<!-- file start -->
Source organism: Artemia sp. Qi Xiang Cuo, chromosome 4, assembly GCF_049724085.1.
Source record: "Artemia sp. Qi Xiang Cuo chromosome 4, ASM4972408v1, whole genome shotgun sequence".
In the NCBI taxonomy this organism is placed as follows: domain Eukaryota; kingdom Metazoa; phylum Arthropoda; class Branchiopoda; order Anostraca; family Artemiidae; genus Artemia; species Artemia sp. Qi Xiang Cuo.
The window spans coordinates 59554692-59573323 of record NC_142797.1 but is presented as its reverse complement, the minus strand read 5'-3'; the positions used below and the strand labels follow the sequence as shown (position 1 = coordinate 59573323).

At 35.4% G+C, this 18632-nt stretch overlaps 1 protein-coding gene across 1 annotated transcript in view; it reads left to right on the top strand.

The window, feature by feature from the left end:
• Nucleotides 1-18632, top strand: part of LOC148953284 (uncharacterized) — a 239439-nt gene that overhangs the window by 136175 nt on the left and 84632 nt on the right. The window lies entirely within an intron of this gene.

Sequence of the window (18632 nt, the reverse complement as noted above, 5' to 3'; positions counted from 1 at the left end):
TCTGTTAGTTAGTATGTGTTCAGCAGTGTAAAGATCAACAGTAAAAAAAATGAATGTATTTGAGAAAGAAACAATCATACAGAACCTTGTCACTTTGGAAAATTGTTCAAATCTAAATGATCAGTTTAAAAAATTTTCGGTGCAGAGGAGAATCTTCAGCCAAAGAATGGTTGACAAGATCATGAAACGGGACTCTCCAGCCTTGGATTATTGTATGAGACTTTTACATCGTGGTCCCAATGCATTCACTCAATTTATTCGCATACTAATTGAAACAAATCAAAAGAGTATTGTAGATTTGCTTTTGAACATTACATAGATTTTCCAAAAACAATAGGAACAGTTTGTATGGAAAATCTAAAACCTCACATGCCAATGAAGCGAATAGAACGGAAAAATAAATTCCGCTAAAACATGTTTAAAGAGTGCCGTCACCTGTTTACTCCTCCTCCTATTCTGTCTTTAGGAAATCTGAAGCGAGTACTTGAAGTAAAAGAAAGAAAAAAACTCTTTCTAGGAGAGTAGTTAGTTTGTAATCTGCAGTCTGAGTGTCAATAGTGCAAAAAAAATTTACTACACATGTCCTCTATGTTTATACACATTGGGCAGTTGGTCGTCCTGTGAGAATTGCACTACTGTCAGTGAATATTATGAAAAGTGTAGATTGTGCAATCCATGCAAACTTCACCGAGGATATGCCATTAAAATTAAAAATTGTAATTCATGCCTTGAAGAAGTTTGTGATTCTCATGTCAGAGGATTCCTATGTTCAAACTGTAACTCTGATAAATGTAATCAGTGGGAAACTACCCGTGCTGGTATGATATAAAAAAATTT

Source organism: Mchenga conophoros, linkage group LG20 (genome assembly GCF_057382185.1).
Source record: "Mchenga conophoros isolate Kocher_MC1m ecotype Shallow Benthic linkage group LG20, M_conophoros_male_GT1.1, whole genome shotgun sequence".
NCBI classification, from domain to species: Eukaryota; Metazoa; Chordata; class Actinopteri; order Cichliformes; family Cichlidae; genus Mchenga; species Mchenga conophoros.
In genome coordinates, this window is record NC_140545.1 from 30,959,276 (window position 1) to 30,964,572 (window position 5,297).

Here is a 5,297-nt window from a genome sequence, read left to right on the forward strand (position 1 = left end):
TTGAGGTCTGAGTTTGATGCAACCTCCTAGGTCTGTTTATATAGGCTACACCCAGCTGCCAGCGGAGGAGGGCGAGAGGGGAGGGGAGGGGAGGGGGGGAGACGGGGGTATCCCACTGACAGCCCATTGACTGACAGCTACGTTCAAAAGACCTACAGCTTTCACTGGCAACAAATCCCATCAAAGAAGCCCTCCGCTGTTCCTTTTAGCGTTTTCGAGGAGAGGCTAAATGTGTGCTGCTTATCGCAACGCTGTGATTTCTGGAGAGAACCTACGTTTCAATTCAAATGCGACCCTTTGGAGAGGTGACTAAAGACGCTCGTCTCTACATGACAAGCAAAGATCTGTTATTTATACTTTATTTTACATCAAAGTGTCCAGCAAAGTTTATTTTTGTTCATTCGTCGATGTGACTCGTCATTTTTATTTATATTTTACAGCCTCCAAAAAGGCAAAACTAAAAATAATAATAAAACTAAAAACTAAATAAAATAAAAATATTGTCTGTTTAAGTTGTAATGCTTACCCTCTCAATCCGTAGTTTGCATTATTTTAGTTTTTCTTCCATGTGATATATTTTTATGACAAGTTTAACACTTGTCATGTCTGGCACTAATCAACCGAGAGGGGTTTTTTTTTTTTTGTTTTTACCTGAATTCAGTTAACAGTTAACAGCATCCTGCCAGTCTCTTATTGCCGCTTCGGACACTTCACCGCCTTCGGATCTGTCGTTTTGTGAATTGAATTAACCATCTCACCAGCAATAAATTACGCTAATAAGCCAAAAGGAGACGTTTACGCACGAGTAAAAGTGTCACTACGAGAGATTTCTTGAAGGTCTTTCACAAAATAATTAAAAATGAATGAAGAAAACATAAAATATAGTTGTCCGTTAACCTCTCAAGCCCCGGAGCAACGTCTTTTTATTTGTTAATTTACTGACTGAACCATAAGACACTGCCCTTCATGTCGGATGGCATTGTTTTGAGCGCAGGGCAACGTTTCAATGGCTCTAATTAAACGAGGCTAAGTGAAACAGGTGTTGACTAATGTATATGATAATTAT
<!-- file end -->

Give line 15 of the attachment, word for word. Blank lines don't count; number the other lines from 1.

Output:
TTGAGGTCTGAGTTTGATGCAACCTCCTAGGTCTGTTTATATAGGCTACACCCAGCTGCCAGCGGAGGAGGGCGAGAGGGGAGGGGAGGGGAGGGGGGGAGACGGGGGTATCCCACTGACAGCCCATTGACTGACAGCTACGTTCAAAAGACCTACAGCTTTCACTGGCAACAAATCCCATCAAAGAAGCCCTCCGCTGTTCCTTTTAGCGTTTTCGAGGAGAGGCTAAATGTGTGCTGCTTATCGCAACGCTGTGATTTCTGGAGAGAACCTACGTTTCAATTCAAATGCGACCCTTTGGAGAGGTGACTAAAGACGCTCGTCTCTACATGACAAGCAAAGATCTGTTATTTATACTTTATTTTACATCAAAGTGTCCAGCAAAGTTTATTTTTGTTCATTCGTCGATGTGACTCGTCATTTTTATTTATATTTTACAGCCTCCAAAAAGGCAAAACTAAAAATAATAATAAAACTAAAAACTAAATAAAATAAAAATATTGTCTGTTTAAGTTGTAATGCTTACCCTCTCAATCCGTAGTTTGCATTATTTTAGTTTTTCTTCCATGTGATATATTTTTATGACAAGTTTAACACTTGTCATGTCTGGCACTAATCAACCGAGAGGGGTTTTTTTTTTTTTGTTTTTACCTGAATTCAGTTAACAGTTAACAGCATCCTGCCAGTCTCTTATTGCCGCTTCGGACACTTCACCGCCTTCGGATCTGTCGTTTTGTGAATTGAATTAACCATCTCACCAGCAATAAATTACGCTAATAAGCCAAAAGGAGACGTTTACGCACGAGTAAAAGTGTCACTACGAGAGATTTCTTGAAGGTCTTTCACAAAATAATTAAAAATGAATGAAGAAAACATAAAATATAGTTGTCCGTTAACCTCTCAAGCCCCGGAGCAACGTCTTTTTATTTGTTAATTTACTGACTGAACCATAAGACACTGCCCTTCATGTCGGATGGCATTGTTTTGAGCGCAGGGCAACGTTTCAATGGCTCTAATTAAACGAGGCTAAGTGAAACAGGTGTTGACTAATGTATATGATAATTAT